Best and brightest?
City AM published yet another story of immigration and visa woes of UK visa applicants. In this case a young Chinese woman living in the UK was denied unmarried partner visa by the Home Office. That happened despite the fact that she was in a long term relationship with her British partner and the couple have been together for eight years. As a result, the couple is facing a protracted and costly fight for the extension of an existing visa or an appeal the decision of the Home Office.
The article is a little short on the details of the application submitted by the woman. However, we can infer that insufficient evidence of living together was provided. Unmarried partner visa is a complex and difficult type of application. As we note on our website:
”It is crucial to ensure that your application is complete with ALL required information and supporting documents submitted to Home Office, as otherwise in best case scenario you will be put on the 10 year route to ILR but normally your application will be refused by the Home Office. If you are put on the 10 year route you can subsequently make a further spouse visa application to switch to the 5 year route but this way you would incur more costs for the application fee and NHS Health Surcharge”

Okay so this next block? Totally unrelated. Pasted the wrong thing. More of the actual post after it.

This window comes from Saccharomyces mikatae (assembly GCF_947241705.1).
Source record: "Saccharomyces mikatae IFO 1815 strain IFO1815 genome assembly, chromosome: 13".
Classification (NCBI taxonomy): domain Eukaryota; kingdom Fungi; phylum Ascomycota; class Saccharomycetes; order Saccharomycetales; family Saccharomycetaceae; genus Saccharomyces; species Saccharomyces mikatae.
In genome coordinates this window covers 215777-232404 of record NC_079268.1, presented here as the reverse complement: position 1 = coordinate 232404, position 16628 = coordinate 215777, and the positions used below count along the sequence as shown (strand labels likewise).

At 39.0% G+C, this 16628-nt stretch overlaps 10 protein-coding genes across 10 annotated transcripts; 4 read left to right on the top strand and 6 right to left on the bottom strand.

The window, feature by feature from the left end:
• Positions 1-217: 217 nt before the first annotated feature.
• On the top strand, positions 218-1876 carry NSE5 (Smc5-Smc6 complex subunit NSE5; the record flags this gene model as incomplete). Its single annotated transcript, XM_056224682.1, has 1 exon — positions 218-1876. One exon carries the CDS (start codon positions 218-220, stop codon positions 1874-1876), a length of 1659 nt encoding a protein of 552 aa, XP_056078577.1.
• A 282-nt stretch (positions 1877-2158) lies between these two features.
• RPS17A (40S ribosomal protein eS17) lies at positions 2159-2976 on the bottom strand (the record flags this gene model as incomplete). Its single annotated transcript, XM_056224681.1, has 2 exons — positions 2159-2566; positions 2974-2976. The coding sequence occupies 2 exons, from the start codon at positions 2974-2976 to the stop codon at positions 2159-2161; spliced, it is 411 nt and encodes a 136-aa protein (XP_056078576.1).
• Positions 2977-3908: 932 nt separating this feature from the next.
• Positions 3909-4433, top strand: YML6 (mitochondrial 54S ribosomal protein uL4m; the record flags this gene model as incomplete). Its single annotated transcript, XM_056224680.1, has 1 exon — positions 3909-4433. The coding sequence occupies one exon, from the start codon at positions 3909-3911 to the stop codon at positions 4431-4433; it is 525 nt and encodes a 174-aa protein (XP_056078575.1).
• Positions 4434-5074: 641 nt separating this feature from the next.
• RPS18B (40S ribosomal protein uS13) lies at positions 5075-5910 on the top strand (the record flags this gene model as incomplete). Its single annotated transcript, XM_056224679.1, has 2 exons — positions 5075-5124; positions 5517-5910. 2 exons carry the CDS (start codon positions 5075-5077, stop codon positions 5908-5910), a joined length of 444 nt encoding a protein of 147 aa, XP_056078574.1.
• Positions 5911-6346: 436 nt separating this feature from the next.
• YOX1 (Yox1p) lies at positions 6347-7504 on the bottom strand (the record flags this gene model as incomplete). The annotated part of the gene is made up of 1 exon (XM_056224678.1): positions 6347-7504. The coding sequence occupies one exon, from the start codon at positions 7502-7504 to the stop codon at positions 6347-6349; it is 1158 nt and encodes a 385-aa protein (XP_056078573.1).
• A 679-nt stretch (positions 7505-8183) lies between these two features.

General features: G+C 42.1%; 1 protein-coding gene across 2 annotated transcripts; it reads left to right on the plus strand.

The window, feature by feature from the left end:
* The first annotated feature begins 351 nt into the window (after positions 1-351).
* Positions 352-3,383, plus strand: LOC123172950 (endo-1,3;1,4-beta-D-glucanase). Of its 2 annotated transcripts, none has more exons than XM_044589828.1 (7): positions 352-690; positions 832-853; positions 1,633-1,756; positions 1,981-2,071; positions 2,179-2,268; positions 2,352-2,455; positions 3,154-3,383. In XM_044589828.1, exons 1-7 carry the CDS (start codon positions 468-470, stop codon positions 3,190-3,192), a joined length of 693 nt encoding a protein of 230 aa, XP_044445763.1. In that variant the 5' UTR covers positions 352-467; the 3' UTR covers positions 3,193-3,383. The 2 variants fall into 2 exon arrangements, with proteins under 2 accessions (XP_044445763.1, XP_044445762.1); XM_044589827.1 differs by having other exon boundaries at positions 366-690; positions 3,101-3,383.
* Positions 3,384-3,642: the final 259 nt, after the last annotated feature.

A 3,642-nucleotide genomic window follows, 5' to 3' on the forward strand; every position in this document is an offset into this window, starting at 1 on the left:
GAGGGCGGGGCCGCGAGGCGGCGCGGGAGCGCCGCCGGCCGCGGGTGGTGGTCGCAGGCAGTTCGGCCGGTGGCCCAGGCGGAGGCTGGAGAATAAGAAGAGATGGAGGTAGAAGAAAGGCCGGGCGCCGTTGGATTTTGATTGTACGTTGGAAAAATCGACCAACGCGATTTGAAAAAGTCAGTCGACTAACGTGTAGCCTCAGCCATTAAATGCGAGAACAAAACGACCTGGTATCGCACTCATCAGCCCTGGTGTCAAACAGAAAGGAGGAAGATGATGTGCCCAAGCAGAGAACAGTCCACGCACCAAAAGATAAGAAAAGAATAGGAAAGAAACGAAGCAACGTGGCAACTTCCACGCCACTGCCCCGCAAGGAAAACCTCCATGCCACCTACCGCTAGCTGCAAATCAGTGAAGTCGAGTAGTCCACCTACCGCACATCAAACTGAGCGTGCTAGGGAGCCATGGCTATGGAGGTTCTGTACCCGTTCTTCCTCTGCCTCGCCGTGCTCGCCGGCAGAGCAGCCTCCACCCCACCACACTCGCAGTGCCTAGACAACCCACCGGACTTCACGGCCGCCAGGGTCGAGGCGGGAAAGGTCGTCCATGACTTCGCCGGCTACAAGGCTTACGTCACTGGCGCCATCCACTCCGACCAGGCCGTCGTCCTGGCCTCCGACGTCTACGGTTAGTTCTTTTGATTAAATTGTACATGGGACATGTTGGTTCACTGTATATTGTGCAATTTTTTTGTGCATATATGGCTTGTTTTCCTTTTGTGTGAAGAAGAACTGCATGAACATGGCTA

We always would advise prospective applicants, in particular those who have complicated immigration status or have different options to consider, to seek professional advice. Such advice is especially valuable before submitting an application. Otherwise applicants may find themselves in real difficulties, trying to undo damage they caused to themselves.
The story of the unfortunate young couple is another reminder of the value of professional help. Paying for advice can save us a lot of grief and expenses. There are situations when taking advice is not necessary but on many occasions, it is advisable to ask for help.
In our professional life we often encounter clients who made a mistake with their application that was entirely avoidable. Those mistakes, often simple ones, such as filling a wrong form can have disproportionate impact on the lives of applicants.